A big hit
With power to all fields, Vitters a natural at the plate
Posted: Wednesday April 25, 2007 1:10PM; Updated: Thursday April 26, 2007 12:58PM
While talking to a veteran scout who saw Darryl Strawberry and Gary Carter as young hitters, Cypress (Calif.) coach John Weber gained insight into how outsiders view his star third baseman, Josh Vitters.
"I've never seen a hitter hit like this guy," one scout told Weber.
Noting his hand-eye coordination and uncanny ability to make adjustments, Weber says, "He's the rare combination of being able to hit with mammoth power and also drive the ball in the gaps. I firmly believe that he can be a [major league] all-star every year and a major run producer."
The 6-foot-3, 195-pound Vitters, who missed five games earlier this season due to pneumonia, is batting .409 with six home runs and 21 RBIs. As a junior he hit .352 with nine home runs and 32 RBIs as Cypress went 20-3.
"He gets the ball as well as anybody and has really soft hands," Weber says. "Probably 90 percent of his errors are when he has to move two or three steps to his left."
Last summer, Vitters starred against the nation's best. He was 3-for-4 (all doubles) in the 2006 Aflac All-American Game last August. One of those two-baggers came off a 93 mph fastball from Michael Main, one of the nation's premier pitchers. Another came off of Rick Porcello, the ace of the nation's No. 1-ranked team, Seton Hall Prep (West Orange, N.J.). Later that summer he was named top prospect at the Area Code Games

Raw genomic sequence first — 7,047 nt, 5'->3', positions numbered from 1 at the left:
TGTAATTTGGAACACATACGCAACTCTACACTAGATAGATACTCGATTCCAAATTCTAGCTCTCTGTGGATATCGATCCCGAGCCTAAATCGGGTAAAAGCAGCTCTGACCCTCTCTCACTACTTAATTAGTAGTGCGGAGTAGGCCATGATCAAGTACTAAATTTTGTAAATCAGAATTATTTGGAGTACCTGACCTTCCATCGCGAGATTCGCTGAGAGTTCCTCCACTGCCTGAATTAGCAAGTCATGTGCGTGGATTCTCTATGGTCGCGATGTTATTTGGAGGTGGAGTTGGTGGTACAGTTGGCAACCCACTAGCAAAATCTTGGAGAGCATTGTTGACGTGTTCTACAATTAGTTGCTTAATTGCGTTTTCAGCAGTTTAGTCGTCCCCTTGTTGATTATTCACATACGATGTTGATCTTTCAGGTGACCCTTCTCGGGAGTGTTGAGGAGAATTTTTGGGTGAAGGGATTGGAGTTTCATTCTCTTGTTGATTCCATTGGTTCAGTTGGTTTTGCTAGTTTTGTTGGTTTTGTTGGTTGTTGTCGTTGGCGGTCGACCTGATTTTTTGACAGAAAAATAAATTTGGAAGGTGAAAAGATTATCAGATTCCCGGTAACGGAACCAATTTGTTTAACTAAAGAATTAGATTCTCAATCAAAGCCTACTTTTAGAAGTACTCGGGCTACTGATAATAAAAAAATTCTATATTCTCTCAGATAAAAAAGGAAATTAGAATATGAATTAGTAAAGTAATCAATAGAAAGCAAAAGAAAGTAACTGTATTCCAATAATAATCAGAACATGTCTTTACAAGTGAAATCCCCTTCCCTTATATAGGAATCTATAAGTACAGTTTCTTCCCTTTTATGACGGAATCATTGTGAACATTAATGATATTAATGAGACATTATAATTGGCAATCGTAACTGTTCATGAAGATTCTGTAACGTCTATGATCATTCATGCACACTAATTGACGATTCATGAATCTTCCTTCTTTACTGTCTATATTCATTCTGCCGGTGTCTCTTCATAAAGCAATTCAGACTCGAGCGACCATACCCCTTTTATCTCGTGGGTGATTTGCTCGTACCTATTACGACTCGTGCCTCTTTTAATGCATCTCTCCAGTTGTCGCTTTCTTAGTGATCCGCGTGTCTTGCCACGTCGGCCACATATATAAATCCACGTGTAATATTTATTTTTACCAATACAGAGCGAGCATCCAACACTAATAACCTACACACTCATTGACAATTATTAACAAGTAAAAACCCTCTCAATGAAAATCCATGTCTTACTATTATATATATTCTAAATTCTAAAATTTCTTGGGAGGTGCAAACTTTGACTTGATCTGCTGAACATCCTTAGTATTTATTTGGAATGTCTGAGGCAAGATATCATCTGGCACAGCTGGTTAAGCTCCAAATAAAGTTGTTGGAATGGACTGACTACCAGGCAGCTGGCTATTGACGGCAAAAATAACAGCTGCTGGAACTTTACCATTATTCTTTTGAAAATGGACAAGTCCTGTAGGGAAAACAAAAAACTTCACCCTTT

"I always wanted to hit the ball as hard as I could. I always had that power mentality," says Vitters, an Arizona State signee who hopes to be selected in June's amateur draft. "I'd definitely say I was more of a natural hitter. It came easy to me and I didn't take lessons. I just followed my brother, Christian [a shortstop now in the Oakland A's system]."
Though he's had many great games, Vitters says that a 1-for-2 performance is the one he will remember the most because it came during his sophomore year when the Centurions defeated Yucaipa, 7-1, to win the Southern Section Division II championship at Angel Stadium.
Weber believes that there was an even more memorable moment earlier this spring when Vitters faced a noted flamethrower in Long Beach (Calif.) Wilson junior Aaron Hicks in the Loara Tournament. "It was a great duel -- two phenoms," Weber says of the seven-pitch at bat that ended with Vitters lining a one-hop drive off Hicks's leg that knocked the pitcher out of the game. "He was blowing gas and Josh was just standing there. That at-bat encompasses who Josh Vitters is and solidifies how good of a hitter he is."
"It was probably a defining moment for scouts," Vitters says, "but for me it was just another at-bat."
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